Next week, President Obama travels to Egypt to make a major address to the Muslim world. If past experience is any guide, he will continue apologizing for America's "mistakes" and bend over backward trying to explain that the United States is not a threat to Islam.
The temptation will be to make it all about us, while avoiding the larger issue of how America should approach the issue of religion in the Muslim world.
This would be a huge mistake.
The Muslim world will indeed be listening, and frankly the chorus of American apologies is falling on deaf ears. Mr. Obama's mea culpa campaign has produced no outpouring of Muslim support for his policies.
Instead of wallowing in guilt, the president should find a way to connect America's tolerance of Islam with honest criticism of extremists who abuse others - Muslim as well as non-Muslim - in Islam's name. After all, Muslims have suffered the most at the hands of Islamist extremists.
Mr. Obama should take a universal approach, one that not only appeals to all Muslims, but is also grounded in America's successful historical experience with religious liberty. Prior speeches indicate he should be comfortable with this approach.
In 2006, he said, "Secularists are wrong when they ask believers to leave their religion at the door before entering into the public square. Frederick Douglass, Abraham Lincoln, William Jennings Bryan, Dorothy Day, Martin Luther King ... were not only motivated by faith, but repeatedly used religious language to argue for their cause."
True enough. But it's one thing for a radical Islamist to use "religious language" to justify murdering people, and another for King to argue that his religion would condemn such a murder. Both would be drawing from their own religious convictions. But King would draw, as well, from a long constitutional tradition of religious freedom and the rule of law.
Political and religious freedoms go hand in hand in America. Each reinforces the other. Political freedom provides the space in which religious freedom can be practiced according to individual conscience.
This is not some odd phenomenon peculiar to Americans, but a model that is good for others to follow. What is truly strange, the Economist once mused, is "when America has tried to tackle religious politics abroad, especially jihadist violence, it has drawn no lessons from its domestic success."
Strange indeed, not only because religious freedom works, but because it is the most compassionate way of accommodating the world's various religions.
The major issue surrounding religion and global politics is not that our country disrespects Islam or any other religion. The central issue is that too many governments in the world don't sufficiently protect their religious minorities. Some Muslim-dominated countries do embrace the ideals of religious tolerance, but numerous others persecute religious minorities. The latter deserve closer scrutiny and condemnation. What is worse, such regimes - like Iran - commonly make incessant demands for Western apologies as cover for their oppression of their own people.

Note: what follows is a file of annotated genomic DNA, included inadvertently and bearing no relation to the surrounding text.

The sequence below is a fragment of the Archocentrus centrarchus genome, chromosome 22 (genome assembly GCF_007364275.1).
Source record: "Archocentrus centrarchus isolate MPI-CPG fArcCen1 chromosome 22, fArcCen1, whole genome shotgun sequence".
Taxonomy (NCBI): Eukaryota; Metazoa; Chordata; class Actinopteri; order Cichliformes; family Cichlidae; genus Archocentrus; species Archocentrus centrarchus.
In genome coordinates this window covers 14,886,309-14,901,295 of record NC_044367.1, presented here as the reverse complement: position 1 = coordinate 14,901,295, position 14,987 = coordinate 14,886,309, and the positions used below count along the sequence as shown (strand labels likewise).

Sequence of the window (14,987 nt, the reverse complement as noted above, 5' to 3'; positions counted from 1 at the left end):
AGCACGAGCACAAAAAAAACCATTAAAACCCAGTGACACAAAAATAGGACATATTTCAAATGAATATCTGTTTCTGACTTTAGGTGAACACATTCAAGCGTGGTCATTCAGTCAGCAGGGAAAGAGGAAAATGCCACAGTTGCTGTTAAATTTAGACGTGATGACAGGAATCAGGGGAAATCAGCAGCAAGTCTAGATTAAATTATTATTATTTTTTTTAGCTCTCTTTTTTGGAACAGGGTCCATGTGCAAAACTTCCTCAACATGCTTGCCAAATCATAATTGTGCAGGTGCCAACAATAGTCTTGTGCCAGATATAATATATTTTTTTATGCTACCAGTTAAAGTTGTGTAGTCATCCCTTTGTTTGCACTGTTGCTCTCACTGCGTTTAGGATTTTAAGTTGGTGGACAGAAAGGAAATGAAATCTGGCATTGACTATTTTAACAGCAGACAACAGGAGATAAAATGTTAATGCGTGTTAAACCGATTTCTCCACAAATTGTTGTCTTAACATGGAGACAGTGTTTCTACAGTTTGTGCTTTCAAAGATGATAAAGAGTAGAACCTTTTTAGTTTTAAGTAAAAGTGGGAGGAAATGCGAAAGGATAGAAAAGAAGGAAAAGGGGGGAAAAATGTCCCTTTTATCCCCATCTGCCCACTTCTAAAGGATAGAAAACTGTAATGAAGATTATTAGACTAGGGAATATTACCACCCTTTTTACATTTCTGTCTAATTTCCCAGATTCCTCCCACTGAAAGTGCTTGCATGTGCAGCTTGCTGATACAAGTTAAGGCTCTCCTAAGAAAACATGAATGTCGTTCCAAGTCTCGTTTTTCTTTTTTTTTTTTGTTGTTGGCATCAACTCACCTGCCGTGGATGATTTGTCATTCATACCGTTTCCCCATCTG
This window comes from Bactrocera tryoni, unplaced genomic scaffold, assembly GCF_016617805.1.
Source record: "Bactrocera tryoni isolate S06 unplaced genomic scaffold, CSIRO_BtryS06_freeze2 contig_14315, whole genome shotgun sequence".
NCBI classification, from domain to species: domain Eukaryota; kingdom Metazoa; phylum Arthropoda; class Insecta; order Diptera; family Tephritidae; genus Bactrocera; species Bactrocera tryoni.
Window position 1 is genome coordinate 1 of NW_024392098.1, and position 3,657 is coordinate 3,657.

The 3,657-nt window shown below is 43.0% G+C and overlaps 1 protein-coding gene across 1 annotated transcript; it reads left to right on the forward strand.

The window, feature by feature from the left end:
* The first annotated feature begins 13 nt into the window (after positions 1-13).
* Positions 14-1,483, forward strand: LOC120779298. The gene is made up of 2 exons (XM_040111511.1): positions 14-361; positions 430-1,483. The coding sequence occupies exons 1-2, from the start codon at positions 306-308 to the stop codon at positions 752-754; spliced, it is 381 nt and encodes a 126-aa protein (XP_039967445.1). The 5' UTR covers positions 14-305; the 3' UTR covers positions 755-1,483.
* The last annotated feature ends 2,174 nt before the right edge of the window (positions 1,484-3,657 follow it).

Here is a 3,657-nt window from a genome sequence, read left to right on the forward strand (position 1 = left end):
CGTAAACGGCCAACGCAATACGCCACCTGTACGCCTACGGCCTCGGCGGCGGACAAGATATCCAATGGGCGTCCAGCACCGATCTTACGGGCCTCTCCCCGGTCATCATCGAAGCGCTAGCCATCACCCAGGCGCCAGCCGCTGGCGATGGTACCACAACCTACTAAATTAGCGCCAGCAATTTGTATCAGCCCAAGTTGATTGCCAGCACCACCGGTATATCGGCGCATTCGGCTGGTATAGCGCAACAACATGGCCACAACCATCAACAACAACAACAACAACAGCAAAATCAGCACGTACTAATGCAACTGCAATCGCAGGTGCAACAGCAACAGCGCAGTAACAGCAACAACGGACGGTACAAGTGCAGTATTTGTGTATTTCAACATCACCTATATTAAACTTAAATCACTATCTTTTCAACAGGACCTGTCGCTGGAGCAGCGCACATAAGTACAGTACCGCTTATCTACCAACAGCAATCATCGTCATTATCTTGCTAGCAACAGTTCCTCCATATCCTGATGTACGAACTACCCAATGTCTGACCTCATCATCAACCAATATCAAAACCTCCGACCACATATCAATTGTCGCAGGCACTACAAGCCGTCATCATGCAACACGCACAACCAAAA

Surely, we can couple the need to respect religious minorities with the positive message that religious freedom benefits Muslims. We should not let ourselves be cornered by the argument that unless we consent to Muslims persecuting non-Muslims we have no respect for Islam. Our position should be that Muslims the world over should be free to practice their religion, but their governments should respect other religions as well.
We should send these messages without being preachy or arrogant, but also acknowledge that we do have a serious image problem in one area. Many Muslims are turned off by American secularism. They look at America's anything-goes popular culture and conclude that it is not for them. What is worse, they equate our diplomatic squeamishness about religion, and our constant apologies for our religious views, as anti-religious bias.
They are wrong that America is a vast wasteland of nonbelievers. A recent Pew survey found 84 percent of Americans say they have a religious affiliation. But you can understand how others arrive at their misperceptions by watching our television and movies or even, in some cases, listening to our diplomats.
We have to find a better way to talk about religion in our diplomacy. We should not be hawking Britney Spears, nor should we try to sell America like toothpaste. But we must convey how our historical experience offers vital lessons about the relationship of religion and political freedom.
And the biggest lesson of all is that religion flourishes best when it is allowed to grow freely as a matter of individual conscience.Kim Holmes, a former assistant secretary of state, is a vice president at the Heritage Foundation and author of "Liberty's Best Hope: American Leadership for the 21st Century" (
First Appeared in The Washington Times